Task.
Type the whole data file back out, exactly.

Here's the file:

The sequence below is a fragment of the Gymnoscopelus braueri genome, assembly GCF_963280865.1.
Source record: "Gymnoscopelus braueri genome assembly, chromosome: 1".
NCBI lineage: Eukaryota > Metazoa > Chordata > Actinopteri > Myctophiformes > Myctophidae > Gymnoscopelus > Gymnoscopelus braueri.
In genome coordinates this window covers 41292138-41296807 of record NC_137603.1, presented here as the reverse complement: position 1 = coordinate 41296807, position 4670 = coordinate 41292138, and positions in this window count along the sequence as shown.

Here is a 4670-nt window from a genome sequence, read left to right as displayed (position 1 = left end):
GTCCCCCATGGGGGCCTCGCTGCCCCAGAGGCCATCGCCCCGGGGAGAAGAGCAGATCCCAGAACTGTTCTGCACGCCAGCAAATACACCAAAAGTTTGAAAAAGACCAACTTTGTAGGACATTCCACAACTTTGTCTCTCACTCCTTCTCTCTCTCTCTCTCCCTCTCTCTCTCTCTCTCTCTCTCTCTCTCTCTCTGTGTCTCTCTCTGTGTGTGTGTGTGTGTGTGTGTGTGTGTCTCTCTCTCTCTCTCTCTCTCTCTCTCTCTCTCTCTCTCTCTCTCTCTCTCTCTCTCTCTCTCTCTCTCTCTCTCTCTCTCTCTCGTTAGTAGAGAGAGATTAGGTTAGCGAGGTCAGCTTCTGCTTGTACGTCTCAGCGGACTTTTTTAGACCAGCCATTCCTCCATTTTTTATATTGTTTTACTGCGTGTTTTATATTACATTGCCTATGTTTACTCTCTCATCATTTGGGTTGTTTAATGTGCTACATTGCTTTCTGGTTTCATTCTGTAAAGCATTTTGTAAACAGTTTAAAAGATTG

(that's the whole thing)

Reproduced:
The sequence below is a fragment of the Gymnoscopelus braueri genome, assembly GCF_963280865.1.
Source record: "Gymnoscopelus braueri genome assembly, chromosome: 1".
NCBI lineage: Eukaryota > Metazoa > Chordata > Actinopteri > Myctophiformes > Myctophidae > Gymnoscopelus > Gymnoscopelus braueri.
In genome coordinates this window covers 41292138-41296807 of record NC_137603.1, presented here as the reverse complement: position 1 = coordinate 41296807, position 4670 = coordinate 41292138, and positions in this window count along the sequence as shown.

Here is a 4670-nt window from a genome sequence, read left to right as displayed (position 1 = left end):
GTCCCCCATGGGGGCCTCGCTGCCCCAGAGGCCATCGCCCCGGGGAGAAGAGCAGATCCCAGAACTGTTCTGCACGCCAGCAAATACACCAAAAGTTTGAAAAAGACCAACTTTGTAGGACATTCCACAACTTTGTCTCTCACTCCTTCTCTCTCTCTCTCTCCCTCTCTCTCTCTCTCTCTCTCTCTCTCTCTCTCTGTGTCTCTCTCTGTGTGTGTGTGTGTGTGTGTGTGTGTGTCTCTCTCTCTCTCTCTCTCTCTCTCTCTCTCTCTCTCTCTCTCTCTCTCTCTCTCTCTCTCTCTCTCTCTCTCTCTCTCTCTCTCGTTAGTAGAGAGAGATTAGGTTAGCGAGGTCAGCTTCTGCTTGTACGTCTCAGCGGACTTTTTTAGACCAGCCATTCCTCCATTTTTTATATTGTTTTACTGCGTGTTTTATATTACATTGCCTATGTTTACTCTCTCATCATTTGGGTTGTTTAATGTGCTACATTGCTTTCTGGTTTCATTCTGTAAAGCATTTTGTAAACAGTTTAAAAGATTG